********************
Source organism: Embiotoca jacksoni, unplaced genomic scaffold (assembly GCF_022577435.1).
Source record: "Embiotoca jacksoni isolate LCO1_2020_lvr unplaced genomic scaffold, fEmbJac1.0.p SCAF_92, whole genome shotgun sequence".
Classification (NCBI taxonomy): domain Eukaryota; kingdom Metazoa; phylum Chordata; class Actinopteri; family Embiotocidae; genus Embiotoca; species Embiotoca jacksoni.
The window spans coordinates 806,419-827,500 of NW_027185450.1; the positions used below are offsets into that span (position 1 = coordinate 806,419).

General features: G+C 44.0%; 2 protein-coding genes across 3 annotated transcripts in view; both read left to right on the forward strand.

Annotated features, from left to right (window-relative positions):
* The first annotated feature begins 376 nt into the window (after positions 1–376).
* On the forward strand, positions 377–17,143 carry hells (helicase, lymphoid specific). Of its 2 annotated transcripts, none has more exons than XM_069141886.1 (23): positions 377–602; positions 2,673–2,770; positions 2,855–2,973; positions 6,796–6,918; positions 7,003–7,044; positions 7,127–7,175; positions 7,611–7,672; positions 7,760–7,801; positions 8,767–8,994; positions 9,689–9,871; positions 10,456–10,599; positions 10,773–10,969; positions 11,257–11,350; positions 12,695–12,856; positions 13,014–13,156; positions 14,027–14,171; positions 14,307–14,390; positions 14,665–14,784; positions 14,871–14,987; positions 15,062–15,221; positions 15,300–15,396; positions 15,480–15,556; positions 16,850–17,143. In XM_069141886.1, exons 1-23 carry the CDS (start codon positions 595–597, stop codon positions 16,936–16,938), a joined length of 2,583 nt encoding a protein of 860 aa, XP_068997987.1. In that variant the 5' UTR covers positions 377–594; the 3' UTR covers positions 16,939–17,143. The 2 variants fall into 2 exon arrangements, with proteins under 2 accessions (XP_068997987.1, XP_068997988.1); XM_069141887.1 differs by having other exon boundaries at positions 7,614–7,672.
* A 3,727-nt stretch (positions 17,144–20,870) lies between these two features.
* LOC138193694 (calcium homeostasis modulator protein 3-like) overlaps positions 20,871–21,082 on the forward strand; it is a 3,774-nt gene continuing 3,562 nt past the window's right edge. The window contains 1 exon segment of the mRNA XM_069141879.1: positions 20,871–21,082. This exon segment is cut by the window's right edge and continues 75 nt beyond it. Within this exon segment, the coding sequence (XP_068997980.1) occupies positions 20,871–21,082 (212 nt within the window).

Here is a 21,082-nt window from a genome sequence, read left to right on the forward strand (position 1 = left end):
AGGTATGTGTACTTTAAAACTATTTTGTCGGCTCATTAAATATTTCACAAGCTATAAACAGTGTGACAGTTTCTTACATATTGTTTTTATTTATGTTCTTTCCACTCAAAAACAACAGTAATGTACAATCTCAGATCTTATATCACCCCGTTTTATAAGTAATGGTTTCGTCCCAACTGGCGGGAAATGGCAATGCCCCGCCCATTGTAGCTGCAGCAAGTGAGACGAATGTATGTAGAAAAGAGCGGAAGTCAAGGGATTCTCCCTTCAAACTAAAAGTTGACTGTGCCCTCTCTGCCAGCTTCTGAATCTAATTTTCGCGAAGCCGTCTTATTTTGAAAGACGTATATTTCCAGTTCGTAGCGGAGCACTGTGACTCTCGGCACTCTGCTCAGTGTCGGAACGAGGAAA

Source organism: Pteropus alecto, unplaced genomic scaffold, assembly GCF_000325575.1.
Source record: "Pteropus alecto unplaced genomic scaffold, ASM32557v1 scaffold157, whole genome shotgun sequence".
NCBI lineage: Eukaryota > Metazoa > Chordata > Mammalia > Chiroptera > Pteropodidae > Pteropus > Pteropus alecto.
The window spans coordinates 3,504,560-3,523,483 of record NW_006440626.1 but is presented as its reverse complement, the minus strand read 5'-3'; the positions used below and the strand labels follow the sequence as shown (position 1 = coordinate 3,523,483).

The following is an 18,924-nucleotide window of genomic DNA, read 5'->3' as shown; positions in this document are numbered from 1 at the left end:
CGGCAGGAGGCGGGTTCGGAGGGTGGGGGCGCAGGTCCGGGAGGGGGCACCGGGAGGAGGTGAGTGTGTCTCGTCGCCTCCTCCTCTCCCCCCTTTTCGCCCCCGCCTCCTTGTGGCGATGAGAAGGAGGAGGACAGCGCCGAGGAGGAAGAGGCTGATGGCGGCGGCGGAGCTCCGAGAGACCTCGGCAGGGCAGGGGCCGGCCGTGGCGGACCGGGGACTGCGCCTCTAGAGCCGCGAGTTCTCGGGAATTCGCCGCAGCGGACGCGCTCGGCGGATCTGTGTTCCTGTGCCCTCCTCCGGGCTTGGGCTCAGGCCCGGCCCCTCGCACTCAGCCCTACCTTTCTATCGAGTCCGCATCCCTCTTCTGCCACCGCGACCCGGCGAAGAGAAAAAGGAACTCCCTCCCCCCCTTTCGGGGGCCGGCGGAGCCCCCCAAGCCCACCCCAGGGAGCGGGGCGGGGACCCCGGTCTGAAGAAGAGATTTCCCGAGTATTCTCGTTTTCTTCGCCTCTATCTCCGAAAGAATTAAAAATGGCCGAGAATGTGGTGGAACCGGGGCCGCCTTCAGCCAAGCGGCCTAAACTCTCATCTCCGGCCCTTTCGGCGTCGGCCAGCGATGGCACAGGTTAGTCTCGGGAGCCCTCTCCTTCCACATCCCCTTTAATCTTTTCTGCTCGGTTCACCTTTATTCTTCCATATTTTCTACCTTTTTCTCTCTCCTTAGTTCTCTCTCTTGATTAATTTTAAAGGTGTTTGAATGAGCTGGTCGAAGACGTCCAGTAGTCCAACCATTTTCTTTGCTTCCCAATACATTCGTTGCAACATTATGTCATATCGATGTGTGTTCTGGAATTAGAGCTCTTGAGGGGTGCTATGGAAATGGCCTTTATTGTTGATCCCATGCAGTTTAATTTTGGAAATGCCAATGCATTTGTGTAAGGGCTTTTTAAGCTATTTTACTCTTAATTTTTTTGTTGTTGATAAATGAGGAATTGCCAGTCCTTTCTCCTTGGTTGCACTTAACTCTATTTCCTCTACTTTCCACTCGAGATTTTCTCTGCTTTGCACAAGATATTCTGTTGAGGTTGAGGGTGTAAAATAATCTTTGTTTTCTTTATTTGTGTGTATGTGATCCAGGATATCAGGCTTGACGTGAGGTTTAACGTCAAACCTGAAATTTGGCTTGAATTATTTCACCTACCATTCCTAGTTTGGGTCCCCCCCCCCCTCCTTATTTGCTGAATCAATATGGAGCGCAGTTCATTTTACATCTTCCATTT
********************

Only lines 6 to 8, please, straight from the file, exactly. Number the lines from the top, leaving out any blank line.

Annotated features, from left to right (window-relative positions):
* The first annotated feature begins 376 nt into the window (after positions 1–376).
* On the forward strand, positions 377–17,143 carry hells (helicase, lymphoid specific). Of its 2 annotated transcripts, none has more exons than XM_069141886.1 (23): positions 377–602; positions 2,673–2,770; positions 2,855–2,973; positions 6,796–6,918; positions 7,003–7,044; positions 7,127–7,175; positions 7,611–7,672; positions 7,760–7,801; positions 8,767–8,994; positions 9,689–9,871; positions 10,456–10,599; positions 10,773–10,969; positions 11,257–11,350; positions 12,695–12,856; positions 13,014–13,156; positions 14,027–14,171; positions 14,307–14,390; positions 14,665–14,784; positions 14,871–14,987; positions 15,062–15,221; positions 15,300–15,396; positions 15,480–15,556; positions 16,850–17,143. In XM_069141886.1, exons 1-23 carry the CDS (start codon positions 595–597, stop codon positions 16,936–16,938), a joined length of 2,583 nt encoding a protein of 860 aa, XP_068997987.1. In that variant the 5' UTR covers positions 377–594; the 3' UTR covers positions 16,939–17,143. The 2 variants fall into 2 exon arrangements, with proteins under 2 accessions (XP_068997987.1, XP_068997988.1); XM_069141887.1 differs by having other exon boundaries at positions 7,614–7,672.